Google has agreed to pay $5 billion to settle a lawsuit alleging that it secretly tracked the internet use of millions of consumers who thought they were surfing quietly.
According to Reuters, U.S. District Judge Yvonne Gonzalez Rogers in Oakland, California, postponed a trial scheduled for Feb. 5, 2024, in the proposed class action on Thursday after lawyers for Google and the consumers announced a preliminary deal.
The complaint sought at least $5 billion in damages. The contents of the settlement were not released, but the lawyers stated that they had reached a binding term sheet through mediation and anticipated to produce a formal settlement for court approval by Feb. 24, 2024.
The consumers’ complaints
The plaintiffs alleged that Google’s analytics, cookies, and apps let the Alphabet unit track their activity even when they set Google’s Chrome browser to “Incognito” mode and other browsers to “private” browsing mode.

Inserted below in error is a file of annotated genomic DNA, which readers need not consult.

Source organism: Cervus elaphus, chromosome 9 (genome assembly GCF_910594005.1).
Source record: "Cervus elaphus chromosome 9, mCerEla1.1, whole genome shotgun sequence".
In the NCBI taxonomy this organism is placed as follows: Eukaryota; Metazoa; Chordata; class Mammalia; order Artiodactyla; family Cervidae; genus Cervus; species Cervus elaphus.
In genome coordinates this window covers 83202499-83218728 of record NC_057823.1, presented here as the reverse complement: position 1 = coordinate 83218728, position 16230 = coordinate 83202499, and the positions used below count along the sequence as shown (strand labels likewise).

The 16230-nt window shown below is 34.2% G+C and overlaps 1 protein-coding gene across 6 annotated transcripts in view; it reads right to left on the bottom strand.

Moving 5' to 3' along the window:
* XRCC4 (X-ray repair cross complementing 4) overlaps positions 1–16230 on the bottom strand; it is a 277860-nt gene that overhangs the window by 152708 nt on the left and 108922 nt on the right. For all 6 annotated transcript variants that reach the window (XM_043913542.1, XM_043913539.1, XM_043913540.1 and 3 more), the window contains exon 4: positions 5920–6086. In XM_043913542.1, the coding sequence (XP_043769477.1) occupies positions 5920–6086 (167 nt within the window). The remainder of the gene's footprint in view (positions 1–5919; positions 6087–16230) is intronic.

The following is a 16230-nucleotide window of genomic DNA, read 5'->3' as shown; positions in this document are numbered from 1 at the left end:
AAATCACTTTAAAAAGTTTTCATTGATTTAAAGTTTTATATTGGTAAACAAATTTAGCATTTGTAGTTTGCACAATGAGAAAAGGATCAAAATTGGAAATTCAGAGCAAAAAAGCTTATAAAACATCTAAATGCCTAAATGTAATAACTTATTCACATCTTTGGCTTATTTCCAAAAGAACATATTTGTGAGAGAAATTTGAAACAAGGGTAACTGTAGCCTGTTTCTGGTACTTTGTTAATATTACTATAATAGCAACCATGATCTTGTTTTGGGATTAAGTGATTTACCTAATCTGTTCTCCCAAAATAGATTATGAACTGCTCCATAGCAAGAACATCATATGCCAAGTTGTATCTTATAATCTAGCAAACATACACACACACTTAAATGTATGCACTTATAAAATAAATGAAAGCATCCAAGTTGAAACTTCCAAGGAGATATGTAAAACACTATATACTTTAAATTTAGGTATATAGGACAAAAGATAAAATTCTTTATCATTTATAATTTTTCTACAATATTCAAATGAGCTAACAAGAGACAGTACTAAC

- They said this turned Google into an “unaccountable trove of information” by letting the company learn about their friends, hobbies, favorite foods, shopping habits, and “potentially embarrassing things” they seek out online.
Filed in 2020, the lawsuit has covered “millions” of Google users since June 1, 2016, and sought at least $5,000 in damages per user for violations of federal wiretapping and California privacy laws.
Google’s multiple lawsuits
The consumer privacy lawsuit is one of several complaints that have been filed against tech giants in recent times.
Earlier this month, it was reported that Google had agreed to pay $630 million to its United States consumers as a settlement for the dispute over Play Store’s app distribution.
In addition, the company will also pay $70 million into a fund that the states will use, bringing the total settlement to $700 million.
In September, the company reached a tentative settlement in a class action lawsuit filed by U.S. states and consumers originally filed in 2021.
The complaint highlighted Google’s monopoly over app distribution on Android through the Play Store.
In November 2022, Google started a pilot of its user choice billing program in the U.S., which allowed developers to use alternative payment methods for in-app purchases.